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Phenomenology of Perception (Routledge Classics) New edition Edition

38 customer reviews
ISBN-13: 978-0415045568
ISBN-10: 0415045568
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Editorial Reviews


'Merleau-Ponty was one of the most substantial French philosophers of the twentieth century.' - Times Literary Supplement

Language Notes

Text: English, French (translation)

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Product Details

  • Series: Routledge Classics
  • Paperback: 488 pages
  • Publisher: Routledge; New edition edition (January 13, 1995)
  • Language: English
  • ISBN-10: 0415045568
  • ISBN-13: 978-0415045568
  • Product Dimensions: 1.5 x 5.5 x 8.5 inches
  • Shipping Weight: 1.4 pounds
  • Average Customer Review: 4.4 out of 5 stars  See all reviews (38 customer reviews)
  • Amazon Best Sellers Rank: #1,252,658 in Books (See Top 100 in Books)

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205 of 207 people found the following review helpful By The Merleau-Pontificator on March 4, 2007
Merleau-Ponty's work is nothing less than a classic, one of the great works of philosophy in the 20th century. It should go without saying, then, that this work should be made available in an up-to-date and scholarly translation.

Unfortunately, this is what Routledge has refused to do. Not only does this "new" edition maintain all of the known mistakes and inconsistencies of the original translation (most of which were not corrected when the translation was revised twenty years ago), but it also introduces literally dozens of type-setting errors. In addition to all of the obvious mistakes in punctuation and spelling (e.g., "intelfection" on p. xx; "in a world" instead of "in a word" on p. 129; "deralizes" for "derealizes" on p. 140; "writes" for "writers," p. 163; "Rinswanger" for "Binswanger," note 6, p. 185, and the list goes on and on), you will also encounter such lovely gems as "Bergson's inferiority" (instead of "interiority", p. 67) and "adduction" transformed into "abduction" -- when distinguishing between the two is precisely the point of Merleau-Ponty's discussion (p. 243). In short, an already flawed translation has now been bungled into a bloody mess. If you are reading this book for the first time, you would be well-advised to check the used bookstores for a copy of the earlier edition. If you are trying to use this text with students, lots of luck to you!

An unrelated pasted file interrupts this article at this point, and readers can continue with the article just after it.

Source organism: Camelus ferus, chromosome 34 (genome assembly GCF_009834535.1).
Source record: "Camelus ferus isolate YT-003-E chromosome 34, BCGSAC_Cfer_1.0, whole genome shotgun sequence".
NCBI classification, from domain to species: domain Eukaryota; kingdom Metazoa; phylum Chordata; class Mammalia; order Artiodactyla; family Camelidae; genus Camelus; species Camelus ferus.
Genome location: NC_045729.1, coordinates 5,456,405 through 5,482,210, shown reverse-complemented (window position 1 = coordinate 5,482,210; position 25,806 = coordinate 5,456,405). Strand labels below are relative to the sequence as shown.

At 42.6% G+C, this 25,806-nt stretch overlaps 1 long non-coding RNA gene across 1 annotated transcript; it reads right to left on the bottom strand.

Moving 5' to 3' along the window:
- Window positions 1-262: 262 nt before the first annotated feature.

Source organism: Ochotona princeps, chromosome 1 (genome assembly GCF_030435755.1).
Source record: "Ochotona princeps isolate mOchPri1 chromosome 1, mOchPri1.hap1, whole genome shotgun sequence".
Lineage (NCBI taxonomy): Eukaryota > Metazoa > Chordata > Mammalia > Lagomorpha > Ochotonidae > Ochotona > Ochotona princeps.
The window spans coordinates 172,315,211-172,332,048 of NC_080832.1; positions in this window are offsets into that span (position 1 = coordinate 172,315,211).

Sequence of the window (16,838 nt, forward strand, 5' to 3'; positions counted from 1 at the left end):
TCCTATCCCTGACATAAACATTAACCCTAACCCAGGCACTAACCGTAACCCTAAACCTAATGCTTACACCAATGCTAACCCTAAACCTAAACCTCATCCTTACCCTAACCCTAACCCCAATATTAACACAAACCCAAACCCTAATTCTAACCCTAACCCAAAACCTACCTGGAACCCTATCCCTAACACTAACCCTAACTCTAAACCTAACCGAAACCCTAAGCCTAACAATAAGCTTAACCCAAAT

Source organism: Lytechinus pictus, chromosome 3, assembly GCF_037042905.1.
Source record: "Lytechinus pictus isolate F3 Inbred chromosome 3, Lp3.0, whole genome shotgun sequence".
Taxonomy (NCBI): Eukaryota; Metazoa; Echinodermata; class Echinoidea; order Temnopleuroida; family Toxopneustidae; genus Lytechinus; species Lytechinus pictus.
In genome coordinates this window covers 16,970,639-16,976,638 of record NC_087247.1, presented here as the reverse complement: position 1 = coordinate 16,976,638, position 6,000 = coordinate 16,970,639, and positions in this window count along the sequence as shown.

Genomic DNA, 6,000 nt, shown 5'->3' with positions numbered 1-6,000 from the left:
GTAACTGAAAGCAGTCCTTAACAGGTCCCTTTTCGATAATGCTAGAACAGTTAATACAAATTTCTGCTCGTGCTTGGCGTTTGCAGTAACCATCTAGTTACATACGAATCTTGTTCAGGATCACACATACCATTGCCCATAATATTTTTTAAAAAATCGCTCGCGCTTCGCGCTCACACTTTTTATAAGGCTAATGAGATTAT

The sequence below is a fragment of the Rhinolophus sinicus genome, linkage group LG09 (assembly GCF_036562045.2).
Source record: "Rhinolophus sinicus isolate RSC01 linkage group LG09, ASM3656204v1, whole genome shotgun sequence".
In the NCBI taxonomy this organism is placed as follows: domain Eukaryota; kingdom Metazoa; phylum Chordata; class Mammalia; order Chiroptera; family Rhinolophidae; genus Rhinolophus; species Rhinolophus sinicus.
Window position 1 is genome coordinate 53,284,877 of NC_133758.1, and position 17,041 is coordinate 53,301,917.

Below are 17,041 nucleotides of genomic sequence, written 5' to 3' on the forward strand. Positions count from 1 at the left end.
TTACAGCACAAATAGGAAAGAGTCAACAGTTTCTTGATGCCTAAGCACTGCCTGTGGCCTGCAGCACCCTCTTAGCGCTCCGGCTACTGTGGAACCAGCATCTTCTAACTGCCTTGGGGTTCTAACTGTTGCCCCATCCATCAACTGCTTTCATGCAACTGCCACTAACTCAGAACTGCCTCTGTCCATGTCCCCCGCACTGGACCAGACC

It is also worth mentioning that Routledge has again failed to include a translation of Merleau-Ponty's original table of contents in this edition, so that many English readers are still unaware that he provided a detailed outline of the entire text to guide the reader. A translation by Daniel Guerriere is available in the Journal of the British Society for Phenomenology 10, no. 1 (1979) - although, of course, the page numbers no longer correspond to this "new" edition.
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93 of 93 people found the following review helpful By Alex Levine on January 30, 2012
Format: Hardcover